Construction of the Anderson Athletic and Recreation Complex left many St. Thomas sports teams homeless and the school’s pockets a bit lighter, but while the school’s bank account took at hit, its relationship with neighboring Concordia University-St.Paul blossomed.
Despite having a good relationship with schools around the area, finding a temporary home wasn’t a cheap endeavor for St. Thomas.
Tom Rubbelke, Concordia-St. Paul’s athletic director, couldn’t give exact numbers, but he estimated that renting out the Concordia-St. Paul’s Gangelhoff Center could cost a team upwards of $2,500 per event. Rubbelke said St. Thomas paid a flat rate from the onset of the sports season instead of paying each time they used Concordia’s facilities or at an hourly rate.
“I’m sure the [money] was good for CU, and I’m sure it helped with their budgets, but that wasn’t why we did it.” Rubbelke said. “[St. Thomas was] a school in the area who needed some help, and we were just trying to help them.”
If Rubbelke’s numbers are accurate, and St. Thomas paid for each home event at the beginning of the year, then it’s possible the school paid around $52,500 for use of the facilities for its temporary home. That number does not include the cost of St. Thomas using Concordia-St. Paul’s dome facility, which does have an hourly rate, or the handful of “home” games that were played at Macalester College.
“It’s been a long year for everybody, but when you see the new facility going up … the excitement of that has certainly overshadowed the difficulties of the year,” said Steve Fritz, athletic director and men’s basketball coach.
This year St. Thomas teams, including volleyball and men’s and women’s basketball, played a combined 21 “home” games at Concordia-St. Paul’s Gangelhoff Center, and played a total of 49 games at various road venues.
Junior basketball player Alex Healy said the staggering statistics didn’t bother him and his teammates.
“It was tough having to play off campus compared to playing at Shoenecker [Arena] last year, but overall it was not that bad,” he said. “I think we handled it pretty well. We only lost one home game this year against Carleton.”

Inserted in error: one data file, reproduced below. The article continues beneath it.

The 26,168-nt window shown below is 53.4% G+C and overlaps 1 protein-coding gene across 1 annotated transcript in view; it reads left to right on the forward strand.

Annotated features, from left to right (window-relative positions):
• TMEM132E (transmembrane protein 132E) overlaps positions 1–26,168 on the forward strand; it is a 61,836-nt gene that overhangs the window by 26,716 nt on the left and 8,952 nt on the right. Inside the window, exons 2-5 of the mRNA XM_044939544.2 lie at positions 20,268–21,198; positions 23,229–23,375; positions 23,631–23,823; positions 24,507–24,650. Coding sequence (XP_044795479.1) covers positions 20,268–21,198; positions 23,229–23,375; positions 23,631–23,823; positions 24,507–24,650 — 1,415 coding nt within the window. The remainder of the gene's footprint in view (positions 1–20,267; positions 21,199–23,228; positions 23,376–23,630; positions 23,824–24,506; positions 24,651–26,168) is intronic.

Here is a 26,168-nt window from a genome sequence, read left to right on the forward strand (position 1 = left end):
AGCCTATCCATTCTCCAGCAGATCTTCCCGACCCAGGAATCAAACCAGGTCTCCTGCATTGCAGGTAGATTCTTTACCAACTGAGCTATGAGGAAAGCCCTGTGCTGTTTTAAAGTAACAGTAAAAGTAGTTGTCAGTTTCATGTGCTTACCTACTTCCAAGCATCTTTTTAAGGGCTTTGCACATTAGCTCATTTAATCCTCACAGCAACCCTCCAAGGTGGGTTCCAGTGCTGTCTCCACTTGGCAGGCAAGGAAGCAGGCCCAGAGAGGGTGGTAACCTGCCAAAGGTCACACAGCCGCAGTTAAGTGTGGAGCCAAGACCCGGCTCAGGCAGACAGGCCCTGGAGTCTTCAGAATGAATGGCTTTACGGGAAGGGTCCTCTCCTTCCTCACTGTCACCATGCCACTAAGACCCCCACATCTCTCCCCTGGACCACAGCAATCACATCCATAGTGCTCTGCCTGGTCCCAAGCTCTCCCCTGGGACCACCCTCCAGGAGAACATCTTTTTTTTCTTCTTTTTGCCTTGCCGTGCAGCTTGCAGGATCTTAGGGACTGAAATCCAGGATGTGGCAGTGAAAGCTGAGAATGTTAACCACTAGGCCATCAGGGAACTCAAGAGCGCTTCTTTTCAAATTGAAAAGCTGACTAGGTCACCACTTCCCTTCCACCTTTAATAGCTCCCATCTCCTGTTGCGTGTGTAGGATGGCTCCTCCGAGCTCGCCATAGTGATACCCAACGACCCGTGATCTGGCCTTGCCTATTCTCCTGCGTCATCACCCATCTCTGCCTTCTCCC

The hardest part for all the schools involved was working around each other’s schedules.
“I think the practice side of things is the biggest challenge,” Fritz said. “It’s never like being in your own facility. You have to add on time of travel.”
Rubbelke said his teams had to be creative in scheduling their home games so St. Thomas had ample opportunity to have a normal routine not because St. Thomas demanded it, but rather because he felt it was the right thing to do.
“Steve Fritz is a great guy; I’ve known Steve for a long time,” Rubbelke said. “We were just trying to make it as much as a home court as possible for them.”
Fritz stressed that the money issue is secondary compared to the helping hand local schools offered in St. Thomas’ search for a temporary home.
“We were looking for somewhere that wanted us, and would treat us well,” he said. “I think Concordia was very good to us.”
Rubbelke said that kind of camaraderie between all the local schools makes it easier to open up their facilities to one another. No one is afraid to offer help because they know each school would do it for them, he said.
“I think we’ve always had a great relationship with all the MIAC schools in the area I hope this strengthens [the relationship],” Rubbelke said. “If they came into this situation again we’d do anything for them in a heartbeat.”
Ben Katzner can be reached at email@example.com.